Ford and Vauxhall have both been hit by the weakness of the pound
Ford and Vauxhall have both said their UK car prices are going up, despite falling sales and news of government measures to support the sector.
They both blame the weakness of the pound - much of their manufacturing is carried out in the eurozone, so sales in pounds are worth less to them.
Ford is putting up the prices across its range by an average of 4.7%.
Vauxhall is increasing the prices of all models except the Vectra and VXR8 by an average of just under 5%.
"We have to increase our prices," said Vauxhall spokesman Simon Hucknall.
"It is essential - it is not desirable, but it is essential."
Ford said the weakness of the pound had put it under "severe economic pressures".
Car sales in the UK fell 21.2% in December, compared with the same month the previous year.
Last month, the UK government announced measures designed to support to support the car industry.
FORD BASIC LIST PRICES
Ka £7,945 up £138
Fiesta £9,195 up £724
Fusion £11,995 up £487
Focus £13,435 up £867
Focus Coupe-Cabriolet £18,795 up £1,223
C-MAX £14,595 up £859
Kuga £18,995 up £552
Mondeo £16,595 up £1,059
S-MAX £19,195 up £1,057
Galaxy £21,295 up £1,200
Source: Ford UK
This included guarantees to unlock loans of up to £1.3bn from the European Investment Bank, as well as a further £1bn in UK government loans to fund investment in greener vehicles.
Vauxhall's owner, General Motors, is also benefiting from the US Congress's $14bn (£9.8bn) bail-out of the car industry.
The list prices given by car manufacturers comprise the wholesale prices they charge to the dealers plus an assumed margin for the dealer.
The dealers themselves may charge more or less than the list price and there have been signs of showrooms having to cut their prices and margins significantly to try to clear their stock.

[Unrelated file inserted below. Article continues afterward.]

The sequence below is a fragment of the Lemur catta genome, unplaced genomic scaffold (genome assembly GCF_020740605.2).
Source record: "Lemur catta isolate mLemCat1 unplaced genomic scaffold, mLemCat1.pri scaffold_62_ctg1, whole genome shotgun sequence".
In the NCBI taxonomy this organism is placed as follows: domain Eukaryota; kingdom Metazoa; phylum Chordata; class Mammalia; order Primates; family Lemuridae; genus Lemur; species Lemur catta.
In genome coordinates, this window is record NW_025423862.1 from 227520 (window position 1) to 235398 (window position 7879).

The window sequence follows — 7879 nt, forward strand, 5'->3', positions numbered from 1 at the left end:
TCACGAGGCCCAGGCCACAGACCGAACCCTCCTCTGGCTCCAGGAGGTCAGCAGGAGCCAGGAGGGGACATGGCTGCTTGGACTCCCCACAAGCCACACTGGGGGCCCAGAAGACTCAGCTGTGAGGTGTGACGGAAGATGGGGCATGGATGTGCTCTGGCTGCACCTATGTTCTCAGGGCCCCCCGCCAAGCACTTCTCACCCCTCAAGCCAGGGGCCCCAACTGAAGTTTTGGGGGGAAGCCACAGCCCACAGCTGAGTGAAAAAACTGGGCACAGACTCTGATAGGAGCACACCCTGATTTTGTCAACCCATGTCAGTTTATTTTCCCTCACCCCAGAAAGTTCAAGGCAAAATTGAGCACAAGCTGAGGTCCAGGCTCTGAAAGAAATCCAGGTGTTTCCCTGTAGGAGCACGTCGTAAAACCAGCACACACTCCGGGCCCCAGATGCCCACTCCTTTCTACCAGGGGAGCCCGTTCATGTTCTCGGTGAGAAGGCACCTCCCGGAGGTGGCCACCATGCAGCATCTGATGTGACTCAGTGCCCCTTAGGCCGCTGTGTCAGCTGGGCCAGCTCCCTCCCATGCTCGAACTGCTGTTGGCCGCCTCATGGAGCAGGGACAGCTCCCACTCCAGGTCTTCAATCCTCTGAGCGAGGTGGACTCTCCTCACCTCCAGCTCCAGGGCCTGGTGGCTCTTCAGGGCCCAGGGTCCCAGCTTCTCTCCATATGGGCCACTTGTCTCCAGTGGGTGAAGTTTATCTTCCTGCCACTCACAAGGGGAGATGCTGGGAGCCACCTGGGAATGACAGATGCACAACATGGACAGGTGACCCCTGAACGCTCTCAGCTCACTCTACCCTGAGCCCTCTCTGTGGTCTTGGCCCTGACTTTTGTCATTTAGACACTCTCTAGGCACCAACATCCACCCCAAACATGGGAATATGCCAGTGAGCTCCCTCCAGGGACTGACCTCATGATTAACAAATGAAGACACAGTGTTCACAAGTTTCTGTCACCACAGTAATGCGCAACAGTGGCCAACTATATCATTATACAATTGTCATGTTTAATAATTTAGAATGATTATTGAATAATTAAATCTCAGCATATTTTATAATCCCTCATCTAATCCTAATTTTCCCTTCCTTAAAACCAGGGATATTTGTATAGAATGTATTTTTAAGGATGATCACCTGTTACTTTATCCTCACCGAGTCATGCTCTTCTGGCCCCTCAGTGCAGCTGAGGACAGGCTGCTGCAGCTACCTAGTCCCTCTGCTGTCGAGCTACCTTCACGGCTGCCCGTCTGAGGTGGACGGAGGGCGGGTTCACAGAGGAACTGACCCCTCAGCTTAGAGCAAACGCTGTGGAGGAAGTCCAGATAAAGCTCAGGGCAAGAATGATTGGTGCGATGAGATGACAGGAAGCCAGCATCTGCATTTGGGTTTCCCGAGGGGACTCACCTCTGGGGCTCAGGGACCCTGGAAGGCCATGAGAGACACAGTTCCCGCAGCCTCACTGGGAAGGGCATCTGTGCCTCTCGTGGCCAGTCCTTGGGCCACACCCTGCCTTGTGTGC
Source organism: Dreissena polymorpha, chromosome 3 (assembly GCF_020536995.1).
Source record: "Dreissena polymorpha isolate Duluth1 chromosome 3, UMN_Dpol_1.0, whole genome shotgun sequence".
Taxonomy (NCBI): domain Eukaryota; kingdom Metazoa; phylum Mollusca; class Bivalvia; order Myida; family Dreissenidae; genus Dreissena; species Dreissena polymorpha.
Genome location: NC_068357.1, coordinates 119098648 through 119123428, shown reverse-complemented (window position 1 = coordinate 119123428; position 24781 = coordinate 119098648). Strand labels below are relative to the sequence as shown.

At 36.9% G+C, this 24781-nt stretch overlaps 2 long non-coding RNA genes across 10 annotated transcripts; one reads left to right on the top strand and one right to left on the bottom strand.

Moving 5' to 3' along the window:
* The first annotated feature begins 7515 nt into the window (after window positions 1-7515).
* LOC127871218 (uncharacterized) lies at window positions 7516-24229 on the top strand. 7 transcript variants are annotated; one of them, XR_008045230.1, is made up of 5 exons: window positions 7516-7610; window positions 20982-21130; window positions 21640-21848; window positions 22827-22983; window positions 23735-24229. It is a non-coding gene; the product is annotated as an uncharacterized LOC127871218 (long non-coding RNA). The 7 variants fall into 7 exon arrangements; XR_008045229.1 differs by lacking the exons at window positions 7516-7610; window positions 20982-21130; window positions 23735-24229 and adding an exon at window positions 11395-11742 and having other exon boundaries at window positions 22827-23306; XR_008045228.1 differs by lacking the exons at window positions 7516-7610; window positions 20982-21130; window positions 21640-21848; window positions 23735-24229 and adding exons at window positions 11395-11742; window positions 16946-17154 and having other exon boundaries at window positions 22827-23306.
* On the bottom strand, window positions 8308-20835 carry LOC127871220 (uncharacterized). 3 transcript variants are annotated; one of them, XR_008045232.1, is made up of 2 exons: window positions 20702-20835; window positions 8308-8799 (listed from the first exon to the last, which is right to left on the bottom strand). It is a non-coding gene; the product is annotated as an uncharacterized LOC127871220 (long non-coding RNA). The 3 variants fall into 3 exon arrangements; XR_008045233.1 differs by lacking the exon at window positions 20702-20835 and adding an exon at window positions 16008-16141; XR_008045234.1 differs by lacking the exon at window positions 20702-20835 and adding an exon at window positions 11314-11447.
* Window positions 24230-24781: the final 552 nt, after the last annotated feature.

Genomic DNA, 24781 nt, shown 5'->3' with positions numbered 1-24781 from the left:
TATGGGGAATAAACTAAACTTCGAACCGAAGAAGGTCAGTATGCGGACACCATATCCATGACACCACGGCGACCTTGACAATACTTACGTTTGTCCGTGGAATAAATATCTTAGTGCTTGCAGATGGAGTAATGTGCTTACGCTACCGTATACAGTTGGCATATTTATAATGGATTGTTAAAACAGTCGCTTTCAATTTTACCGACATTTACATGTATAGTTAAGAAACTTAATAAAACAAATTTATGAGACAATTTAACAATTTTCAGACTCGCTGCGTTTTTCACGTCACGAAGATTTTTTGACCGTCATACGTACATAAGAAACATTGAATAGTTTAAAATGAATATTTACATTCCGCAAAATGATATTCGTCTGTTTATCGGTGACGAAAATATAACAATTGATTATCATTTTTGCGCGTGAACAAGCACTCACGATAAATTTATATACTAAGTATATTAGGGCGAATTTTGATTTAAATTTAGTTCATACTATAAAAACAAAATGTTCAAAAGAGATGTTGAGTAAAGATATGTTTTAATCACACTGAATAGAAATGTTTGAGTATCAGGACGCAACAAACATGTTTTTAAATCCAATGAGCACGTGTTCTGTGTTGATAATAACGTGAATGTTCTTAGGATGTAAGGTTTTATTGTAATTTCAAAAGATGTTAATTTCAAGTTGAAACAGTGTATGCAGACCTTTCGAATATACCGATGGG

"With fields and car parks right across the country piled high with unsold cars, it may come as something of a surprise to hear that both Ford and GM are planning to raise the price of all cars they sell in the UK," said Howard Wheeldon of BGC Partners.
"Of course, announcing a price rise is one thing but putting it into effect quite another. From a customer perspective, there has probably never been a better time to buy a car."
Dealers are still struggling with the problem that many of their potential customers are having trouble taking out car loans as a result of the credit crunch.
The decline in the value of the pound against the euro has been dramatic, falling from 1.34 euros to the pound at the start of 2008 to a low of 1.05 at the end of the year.
It is a particular problem for carmakers because even those that assemble their cars in the UK use parts manufactured in the eurozone, for which they have paid in euros.
Ford said in a statement that more price rises were likely unless the pound strengthened against the euro.
It has not increased prices anywhere else in Europe, except Russia, where the weakening rouble has presented the same problem.
Ford's prices in Russia have gone up by 4.5% on average.